A fire burned in the grate and smoke from the coal was blowing back into the room causing quite a dilemma – it was too cold not to have a fire and too smokey to have one lit. There was an awful smell in the room and the only alternative was to open the window, dampen the smoke and flames with a jug of water and when the room had cleared, close the window and go up to bed. First thing in the morning Jacob and Emily could run down to the sweep and ask him where he was. He was supposed to be here early this morning and Alice’s husband Henry promised he would sort it out whilst she was at the hospital. Drinking again, she thought, and he still wasn’t home. She heard Henry come home in the early hours and thought better of scolding him, she’d wait till the morning, get the sweep, and confront him then.
Alice was up before light as she usually was. It was October so it wasn’t light till after 7 AM but that didn’t stop her from getting on with the daily chores before she went to the hospital where she worked as a midwife. Alice was tough but also a relentless worker and had the kind heart of a woman who brought life into the world every day. She called each birth a little miracle and didn’t mention each death which had been four out of ten this week. At 8.30 AM Jacob and Emily came down the narrow wooden stairs at great speed, noisy, giggling, and hungry. Alice somehow managed to keep the house going, Henry earned as a night watchman, and between them, they could feed and school their children. The children ate fast and at 9 AM Alice had sent them off to the sweeps.
It was Saturday morning and this was Henry’s excuse for coming in late with a skinful. Alice wasn’t so worried about that, that was a normal Friday night, she was just mad that he hadn’t got the sweep over on Friday morning after his Thursday night shift when the children were at school and she was at work. Henry came down the stairs whilst the kids were still out and Alice was clearing up the kitchen. She’d left him a plate, a piece of bread, and two hard-boiled eggs. It was hard for anyone to come down those narrow wooden stairs without making a clomping sound and at the bottom, the stone floor was a welcome respite from the racket. He pulled out a high backed chair from the kitchen table and sat down.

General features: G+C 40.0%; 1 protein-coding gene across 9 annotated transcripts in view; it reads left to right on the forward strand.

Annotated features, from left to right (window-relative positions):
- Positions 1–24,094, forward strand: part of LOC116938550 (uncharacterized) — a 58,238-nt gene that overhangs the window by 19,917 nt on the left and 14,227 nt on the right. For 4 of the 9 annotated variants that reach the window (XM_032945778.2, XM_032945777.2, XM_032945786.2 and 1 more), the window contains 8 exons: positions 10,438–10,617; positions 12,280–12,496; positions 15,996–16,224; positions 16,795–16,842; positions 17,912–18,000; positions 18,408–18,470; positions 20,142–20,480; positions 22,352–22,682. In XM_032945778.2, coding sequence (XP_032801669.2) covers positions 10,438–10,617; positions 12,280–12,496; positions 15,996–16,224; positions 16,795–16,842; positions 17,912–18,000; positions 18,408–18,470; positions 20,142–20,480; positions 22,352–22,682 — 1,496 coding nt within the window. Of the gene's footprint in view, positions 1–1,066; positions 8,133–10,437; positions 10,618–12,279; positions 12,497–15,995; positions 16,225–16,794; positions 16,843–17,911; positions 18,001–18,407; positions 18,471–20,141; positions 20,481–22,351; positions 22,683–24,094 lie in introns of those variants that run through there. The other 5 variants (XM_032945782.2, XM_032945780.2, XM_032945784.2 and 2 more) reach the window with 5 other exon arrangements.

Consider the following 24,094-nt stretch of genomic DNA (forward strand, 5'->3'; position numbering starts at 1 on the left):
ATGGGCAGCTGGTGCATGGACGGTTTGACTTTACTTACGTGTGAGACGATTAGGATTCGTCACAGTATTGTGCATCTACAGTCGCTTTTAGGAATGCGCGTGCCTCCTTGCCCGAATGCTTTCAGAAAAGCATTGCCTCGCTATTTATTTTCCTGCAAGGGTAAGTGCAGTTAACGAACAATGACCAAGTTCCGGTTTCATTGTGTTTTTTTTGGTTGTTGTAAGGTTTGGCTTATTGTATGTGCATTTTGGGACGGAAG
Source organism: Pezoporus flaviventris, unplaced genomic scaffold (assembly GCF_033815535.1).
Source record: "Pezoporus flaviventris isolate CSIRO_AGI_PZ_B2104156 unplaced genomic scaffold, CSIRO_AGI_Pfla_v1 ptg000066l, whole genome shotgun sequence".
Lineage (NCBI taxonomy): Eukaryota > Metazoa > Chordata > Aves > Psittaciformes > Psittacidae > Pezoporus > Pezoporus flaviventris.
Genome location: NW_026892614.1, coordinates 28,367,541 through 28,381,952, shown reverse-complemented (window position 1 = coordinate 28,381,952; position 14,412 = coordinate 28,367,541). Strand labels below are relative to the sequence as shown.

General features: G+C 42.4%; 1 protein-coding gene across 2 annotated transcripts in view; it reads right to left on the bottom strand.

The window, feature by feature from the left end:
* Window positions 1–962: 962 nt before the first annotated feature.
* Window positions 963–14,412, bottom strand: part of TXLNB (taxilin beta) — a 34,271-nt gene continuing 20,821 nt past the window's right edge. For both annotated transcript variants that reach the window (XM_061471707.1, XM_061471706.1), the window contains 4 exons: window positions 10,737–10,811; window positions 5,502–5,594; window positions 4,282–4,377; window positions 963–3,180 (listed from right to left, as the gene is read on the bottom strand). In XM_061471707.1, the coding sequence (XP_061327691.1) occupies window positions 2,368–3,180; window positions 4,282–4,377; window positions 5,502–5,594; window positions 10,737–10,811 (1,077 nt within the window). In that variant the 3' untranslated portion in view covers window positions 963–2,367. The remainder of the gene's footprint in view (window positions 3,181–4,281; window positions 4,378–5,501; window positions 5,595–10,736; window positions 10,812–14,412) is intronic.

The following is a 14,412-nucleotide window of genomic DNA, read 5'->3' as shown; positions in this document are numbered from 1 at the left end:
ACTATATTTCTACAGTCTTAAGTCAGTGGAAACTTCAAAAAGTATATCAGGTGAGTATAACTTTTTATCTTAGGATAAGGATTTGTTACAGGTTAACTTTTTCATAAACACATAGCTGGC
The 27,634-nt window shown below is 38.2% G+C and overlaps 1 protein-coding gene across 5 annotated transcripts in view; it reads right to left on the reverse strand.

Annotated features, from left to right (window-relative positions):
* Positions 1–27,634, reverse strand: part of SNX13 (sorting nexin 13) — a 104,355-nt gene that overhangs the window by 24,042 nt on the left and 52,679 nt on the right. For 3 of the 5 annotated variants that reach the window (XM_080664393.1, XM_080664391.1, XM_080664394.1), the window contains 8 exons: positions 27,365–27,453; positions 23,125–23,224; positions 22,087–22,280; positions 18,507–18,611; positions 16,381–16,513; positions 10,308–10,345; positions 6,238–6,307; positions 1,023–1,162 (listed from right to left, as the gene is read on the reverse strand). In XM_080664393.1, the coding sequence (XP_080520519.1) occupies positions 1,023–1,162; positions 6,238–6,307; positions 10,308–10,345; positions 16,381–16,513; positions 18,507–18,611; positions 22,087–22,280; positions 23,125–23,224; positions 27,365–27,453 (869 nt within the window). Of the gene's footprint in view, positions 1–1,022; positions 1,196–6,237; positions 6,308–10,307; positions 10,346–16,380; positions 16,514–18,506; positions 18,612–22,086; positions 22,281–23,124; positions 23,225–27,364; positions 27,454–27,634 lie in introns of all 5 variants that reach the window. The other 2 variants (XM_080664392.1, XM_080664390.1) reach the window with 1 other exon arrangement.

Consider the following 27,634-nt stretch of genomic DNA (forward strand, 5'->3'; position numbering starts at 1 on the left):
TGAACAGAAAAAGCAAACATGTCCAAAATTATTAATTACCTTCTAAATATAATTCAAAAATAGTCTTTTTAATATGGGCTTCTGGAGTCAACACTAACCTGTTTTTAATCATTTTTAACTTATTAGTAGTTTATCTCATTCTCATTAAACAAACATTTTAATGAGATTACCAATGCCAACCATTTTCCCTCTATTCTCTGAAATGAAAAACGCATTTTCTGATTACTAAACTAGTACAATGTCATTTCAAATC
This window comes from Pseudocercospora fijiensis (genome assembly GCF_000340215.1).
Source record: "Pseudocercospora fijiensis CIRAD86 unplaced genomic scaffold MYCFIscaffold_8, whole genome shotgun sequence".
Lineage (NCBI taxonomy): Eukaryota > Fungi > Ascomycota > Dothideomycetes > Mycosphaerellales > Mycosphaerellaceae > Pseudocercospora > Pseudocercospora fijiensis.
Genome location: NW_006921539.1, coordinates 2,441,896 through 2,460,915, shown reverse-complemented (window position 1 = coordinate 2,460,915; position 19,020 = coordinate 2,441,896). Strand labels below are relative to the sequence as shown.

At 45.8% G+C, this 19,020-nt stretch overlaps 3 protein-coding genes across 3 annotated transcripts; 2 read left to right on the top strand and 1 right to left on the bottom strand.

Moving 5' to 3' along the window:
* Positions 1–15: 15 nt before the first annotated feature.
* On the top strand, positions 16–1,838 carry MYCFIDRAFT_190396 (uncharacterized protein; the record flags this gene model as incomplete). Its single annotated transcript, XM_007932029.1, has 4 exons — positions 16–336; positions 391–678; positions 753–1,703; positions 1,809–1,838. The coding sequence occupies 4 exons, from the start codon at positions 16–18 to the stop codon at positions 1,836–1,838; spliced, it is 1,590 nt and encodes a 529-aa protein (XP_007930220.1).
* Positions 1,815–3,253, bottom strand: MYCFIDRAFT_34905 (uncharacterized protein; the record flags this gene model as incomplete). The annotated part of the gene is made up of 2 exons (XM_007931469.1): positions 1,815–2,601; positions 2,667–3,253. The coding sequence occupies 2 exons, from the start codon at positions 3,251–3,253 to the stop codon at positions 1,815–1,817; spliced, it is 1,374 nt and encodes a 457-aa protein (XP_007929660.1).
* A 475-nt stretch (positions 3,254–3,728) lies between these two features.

Alice was waiting for the right moment to confront him and turning from the sink she looked at him sitting there, unshaven, bags under his eyes, the wrinkles of a man who had had a hard life and drunk a lot of alcohol to make up for it. He was 35 years old but looked 60, Alice too looked way older than her years. Lots of work, little sleep and two children, it was a hard life, staying warm and getting enough food were the highest priority in the family – that and Henry’s excursions to the pub on Friday and Saturday nights – luckily he was working on the other days and somehow managed to hold down the job, happy to be alone at night in his little hut at the factory, sleeping all day.
“Oh dear, Henry Robinson, you are a sight for sore eyes,” said Alice, Henry grunted. “So what happened yesterday? You were supposed to get the sweep here, we had to douse the fire, the room was full of smoke”. Henry looked up bleary-eyed with a confused look. “I did get the sweep,” he said. “I left both of them here in the house when I left, Arthur Samuels and the boy”. Alice looked surprised. “Well, I’ve just sent Jacob and Emily to fetch him because he hasn’t done the job.” It was then that Jacob and Emily arrived back at the house. “Mum! Mum!” they screamed simultaneously. “Old Arthur’s had an accident, he was run over by a horse yesterday afternoon and not only that, his boy’s gone missing”. “What?” said Alice. “Is he alright?” – “He’s got a broken leg,” said Jacob. “It must have happened after he left the house,” said Henry. But I can’t understand why he would have left before the job was done and what happened to the boy?”.
As it was Saturday and her day away from the hospital, Alice decided to go over to Arthur and his wife Isabella’s house, see what was going on. She walked down the street avoiding the gutter and walking just two streets across, past the bakery and the market stalls till she was at Arthur and Isabella Samuels’ door. She knocked and Isabella beckoned for her to come in. There was Arthur, leg up across two chairs, still blackened by soot from the day before. “You look nearly as bad as my Henry,” said Alice. “Unlikely,” said Arthur. Arthur and Henry had been friends for years as had Isabella and Alice. “So what happened with the chimney, Arthur? You were doing the job before the accident, weren’t you?”. Henry looked quizzically at Alice. “I was,” he said, “and have you seen my boy? I left him at your house to recover a brush that had snapped in the chimney stack, I left, and then the accident happened. I expected to see him last night or this morning but nothing”. “Well,” said Alice, “I don’t know what happened to your boy but you didn’t do a very good job. When I lit the fire last night, the room filled with smoke and there was a terrible smell”. Arthur and Isabella stared at Alice with a look of horror.
Music today has been all over the place but I finally settled on this mad Amon Düül II live performance of their latest single Between The Eyes from Beat Club in 1970 – taking their 2-minute track to 7 minutes. It seems that this and Rattlesnakeplumcake were the A&B sides from the time of the release of their classic double album Yeti which suggests some pressure to make a single was thrust upon them by the record label for some unknown reason. Those were the days.